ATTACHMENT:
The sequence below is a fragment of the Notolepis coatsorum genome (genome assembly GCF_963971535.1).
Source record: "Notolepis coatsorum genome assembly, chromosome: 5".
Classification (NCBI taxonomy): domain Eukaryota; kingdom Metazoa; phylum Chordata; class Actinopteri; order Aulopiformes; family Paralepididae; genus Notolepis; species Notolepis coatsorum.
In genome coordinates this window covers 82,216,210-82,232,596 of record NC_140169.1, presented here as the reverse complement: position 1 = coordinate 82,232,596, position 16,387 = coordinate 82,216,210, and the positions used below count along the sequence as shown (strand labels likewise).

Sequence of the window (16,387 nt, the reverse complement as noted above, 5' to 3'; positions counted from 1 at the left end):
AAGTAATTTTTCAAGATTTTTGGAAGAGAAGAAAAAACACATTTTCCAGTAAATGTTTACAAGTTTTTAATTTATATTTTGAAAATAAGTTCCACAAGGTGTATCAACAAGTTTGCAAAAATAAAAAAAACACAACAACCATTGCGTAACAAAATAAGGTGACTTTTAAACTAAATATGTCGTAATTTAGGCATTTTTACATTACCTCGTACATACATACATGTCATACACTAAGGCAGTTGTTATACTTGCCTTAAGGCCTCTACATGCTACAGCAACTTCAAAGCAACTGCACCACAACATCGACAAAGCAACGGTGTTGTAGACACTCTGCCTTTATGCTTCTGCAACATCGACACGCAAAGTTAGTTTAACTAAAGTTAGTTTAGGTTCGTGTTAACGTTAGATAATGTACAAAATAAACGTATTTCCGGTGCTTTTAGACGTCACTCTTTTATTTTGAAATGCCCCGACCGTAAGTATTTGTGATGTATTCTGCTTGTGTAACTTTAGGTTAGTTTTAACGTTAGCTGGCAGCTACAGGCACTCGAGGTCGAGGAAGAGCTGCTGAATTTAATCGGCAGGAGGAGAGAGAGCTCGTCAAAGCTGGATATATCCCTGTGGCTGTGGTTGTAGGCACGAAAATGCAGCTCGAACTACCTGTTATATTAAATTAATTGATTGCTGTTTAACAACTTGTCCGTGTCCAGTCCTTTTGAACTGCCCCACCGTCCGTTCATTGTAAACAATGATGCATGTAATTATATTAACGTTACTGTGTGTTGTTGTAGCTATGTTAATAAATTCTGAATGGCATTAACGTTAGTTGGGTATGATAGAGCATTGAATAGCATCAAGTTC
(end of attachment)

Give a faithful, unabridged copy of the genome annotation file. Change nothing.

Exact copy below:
The sequence below is a fragment of the Notolepis coatsorum genome (genome assembly GCF_963971535.1).
Source record: "Notolepis coatsorum genome assembly, chromosome: 5".
Classification (NCBI taxonomy): domain Eukaryota; kingdom Metazoa; phylum Chordata; class Actinopteri; order Aulopiformes; family Paralepididae; genus Notolepis; species Notolepis coatsorum.
In genome coordinates this window covers 82,216,210-82,232,596 of record NC_140169.1, presented here as the reverse complement: position 1 = coordinate 82,232,596, position 16,387 = coordinate 82,216,210, and the positions used below count along the sequence as shown (strand labels likewise).

Sequence of the window (16,387 nt, the reverse complement as noted above, 5' to 3'; positions counted from 1 at the left end):
AAGTAATTTTTCAAGATTTTTGGAAGAGAAGAAAAAACACATTTTCCAGTAAATGTTTACAAGTTTTTAATTTATATTTTGAAAATAAGTTCCACAAGGTGTATCAACAAGTTTGCAAAAATAAAAAAAACACAACAACCATTGCGTAACAAAATAAGGTGACTTTTAAACTAAATATGTCGTAATTTAGGCATTTTTACATTACCTCGTACATACATACATGTCATACACTAAGGCAGTTGTTATACTTGCCTTAAGGCCTCTACATGCTACAGCAACTTCAAAGCAACTGCACCACAACATCGACAAAGCAACGGTGTTGTAGACACTCTGCCTTTATGCTTCTGCAACATCGACACGCAAAGTTAGTTTAACTAAAGTTAGTTTAGGTTCGTGTTAACGTTAGATAATGTACAAAATAAACGTATTTCCGGTGCTTTTAGACGTCACTCTTTTATTTTGAAATGCCCCGACCGTAAGTATTTGTGATGTATTCTGCTTGTGTAACTTTAGGTTAGTTTTAACGTTAGCTGGCAGCTACAGGCACTCGAGGTCGAGGAAGAGCTGCTGAATTTAATCGGCAGGAGGAGAGAGAGCTCGTCAAAGCTGGATATATCCCTGTGGCTGTGGTTGTAGGCACGAAAATGCAGCTCGAACTACCTGTTATATTAAATTAATTGATTGCTGTTTAACAACTTGTCCGTGTCCAGTCCTTTTGAACTGCCCCACCGTCCGTTCATTGTAAACAATGATGCATGTAATTATATTAACGTTACTGTGTGTTGTTGTAGCTATGTTAATAAATTCTGAATGGCATTAACGTTAGTTGGGTATGATAGAGCATTGAATAGCATCAAGTTC